News, Schools

How going ‘soft’ helps Sydenham High students get ‘tough’

The high levels of mental toughness delivered by Sydenham High School GDST’s student development and mental wellbeing programmes have been confirmed by new research 1.

The research was conducted by leading psychometric test publisher AQR International for the Independent Schools Council (ISC) using the using a model which looks at important so-called ‘soft skills’ such as control, commitment, challenge and confidence.

In the test, which defines mental toughness as the ‘mindset that every person adopts in everything they do’, nine and ten year old students (Year 5) at Sydenham High Junior School achieved a strong total score of 4.2. This is in line with the average across all ISC schools taking part1 and contrasts with the lower 3.94 recorded by state schools. It was also higher than the average score for all female pupils in the study (4.0). In addition, a number of students scored considerably above this, particularly for confidence, challenge and emotional control – some as high as 8-10.

By performing at the top end of the scale, Sydenham High’s students show an exceptionally positive ‘can do attitude’; are more content and able to manage stress; more ambitious; more aspirational and prepared to take risks; more likely to persevere and achieve their goals in higher education and employment.

According to the Head of Sydenham High Junior School, Claire Boyd, the school’s innovative Flourish and Flyprogramme, introduced two years ago, has added a new dimension to the school’s already successful approach to mental wellbeing and developing resilience.

Ms Boyd said: “Junior schools as well as senior schools have a duty to deliver a robust and holistic approach to student development from the outset.  If we are to support good mental health that approach is vital in helping our children develop into resilient individuals.”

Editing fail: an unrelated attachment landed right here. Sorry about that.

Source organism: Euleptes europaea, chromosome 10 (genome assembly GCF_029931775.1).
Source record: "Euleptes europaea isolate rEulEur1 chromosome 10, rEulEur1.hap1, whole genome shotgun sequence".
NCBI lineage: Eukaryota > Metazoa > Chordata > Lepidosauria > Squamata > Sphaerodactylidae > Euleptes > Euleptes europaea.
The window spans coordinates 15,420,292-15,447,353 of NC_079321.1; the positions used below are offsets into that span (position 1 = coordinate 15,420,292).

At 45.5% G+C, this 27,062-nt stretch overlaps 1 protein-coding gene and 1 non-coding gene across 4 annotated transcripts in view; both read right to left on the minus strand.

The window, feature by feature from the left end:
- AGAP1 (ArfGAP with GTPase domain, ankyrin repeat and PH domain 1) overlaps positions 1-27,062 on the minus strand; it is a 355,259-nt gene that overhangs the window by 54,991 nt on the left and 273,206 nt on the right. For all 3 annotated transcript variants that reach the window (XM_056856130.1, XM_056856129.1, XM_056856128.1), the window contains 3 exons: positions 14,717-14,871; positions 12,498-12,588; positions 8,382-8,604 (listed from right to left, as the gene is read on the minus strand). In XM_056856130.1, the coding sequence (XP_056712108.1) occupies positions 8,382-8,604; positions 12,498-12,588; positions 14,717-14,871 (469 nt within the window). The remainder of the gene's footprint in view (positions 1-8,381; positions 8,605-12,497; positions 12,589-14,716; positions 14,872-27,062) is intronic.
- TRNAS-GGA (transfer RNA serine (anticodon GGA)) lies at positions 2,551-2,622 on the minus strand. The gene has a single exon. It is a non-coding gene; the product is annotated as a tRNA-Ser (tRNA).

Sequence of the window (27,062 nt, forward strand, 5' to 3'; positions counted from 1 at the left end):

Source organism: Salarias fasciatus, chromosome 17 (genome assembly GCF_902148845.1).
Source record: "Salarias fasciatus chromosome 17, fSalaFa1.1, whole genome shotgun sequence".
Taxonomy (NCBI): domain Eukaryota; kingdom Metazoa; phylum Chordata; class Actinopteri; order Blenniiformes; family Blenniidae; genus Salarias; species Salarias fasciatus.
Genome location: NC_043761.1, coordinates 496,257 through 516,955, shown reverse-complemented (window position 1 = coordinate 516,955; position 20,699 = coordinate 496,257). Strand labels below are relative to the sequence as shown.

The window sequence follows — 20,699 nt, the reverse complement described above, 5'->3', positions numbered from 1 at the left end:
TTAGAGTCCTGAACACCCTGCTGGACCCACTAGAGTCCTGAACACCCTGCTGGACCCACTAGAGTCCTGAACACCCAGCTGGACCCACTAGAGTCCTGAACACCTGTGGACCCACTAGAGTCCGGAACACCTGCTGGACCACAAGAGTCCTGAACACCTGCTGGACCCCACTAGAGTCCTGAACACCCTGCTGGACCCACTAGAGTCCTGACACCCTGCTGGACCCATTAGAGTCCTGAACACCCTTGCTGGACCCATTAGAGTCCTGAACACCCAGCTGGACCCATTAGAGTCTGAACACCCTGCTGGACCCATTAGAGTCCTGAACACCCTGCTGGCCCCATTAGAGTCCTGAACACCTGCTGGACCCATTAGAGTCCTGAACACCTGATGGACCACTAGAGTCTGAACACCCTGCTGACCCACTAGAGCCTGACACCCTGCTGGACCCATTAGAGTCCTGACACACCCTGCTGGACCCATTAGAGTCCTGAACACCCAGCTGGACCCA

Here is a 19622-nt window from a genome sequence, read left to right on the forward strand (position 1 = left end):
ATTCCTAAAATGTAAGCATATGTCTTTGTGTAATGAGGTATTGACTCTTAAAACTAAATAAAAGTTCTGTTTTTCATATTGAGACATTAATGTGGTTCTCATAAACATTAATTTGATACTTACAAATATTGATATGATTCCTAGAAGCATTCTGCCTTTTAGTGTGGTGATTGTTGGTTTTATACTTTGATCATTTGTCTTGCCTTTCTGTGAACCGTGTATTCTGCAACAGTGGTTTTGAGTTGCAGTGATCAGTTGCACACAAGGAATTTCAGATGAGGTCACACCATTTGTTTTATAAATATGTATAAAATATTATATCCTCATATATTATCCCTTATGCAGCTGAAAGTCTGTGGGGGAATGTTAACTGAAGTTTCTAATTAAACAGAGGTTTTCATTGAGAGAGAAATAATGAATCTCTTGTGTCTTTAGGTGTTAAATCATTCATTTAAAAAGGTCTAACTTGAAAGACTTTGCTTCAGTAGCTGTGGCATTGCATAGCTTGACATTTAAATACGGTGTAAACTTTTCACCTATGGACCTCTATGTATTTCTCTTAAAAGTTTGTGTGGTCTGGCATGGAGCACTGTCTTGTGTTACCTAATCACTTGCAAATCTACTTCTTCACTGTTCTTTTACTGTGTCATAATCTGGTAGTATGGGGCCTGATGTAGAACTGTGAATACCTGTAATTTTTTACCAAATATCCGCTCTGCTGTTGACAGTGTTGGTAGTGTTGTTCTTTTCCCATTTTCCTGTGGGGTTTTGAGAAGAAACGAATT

Embedded into all aspects of Junior School life, Flourish and Fly is designed to inspire, challenge and embolden pupils. Each half term focuses on one of the four Girls’ Day School Trust values –Girls First; Be Bold; Be Principled and Networked – culminating in a week of special activities, workshops and challenges to bring each value to life. The initiative works across all subjects and through year groups to stretch ability, build confidence and develop collaborative working.

Ms Boyd continued: “Flourish and Fly is not a fledgling idea but a fully grown approach that ensures students feel empowered to be what they want to be and do what they want to do when the time comes.  The results of this research clearly demonstrate its positive impact along with our overall approach to educating our pupils.

“We can’t predict what the future will hold for our students but we can prepare them with the skills – psychological as well as academic – that they will need to face that future head on.”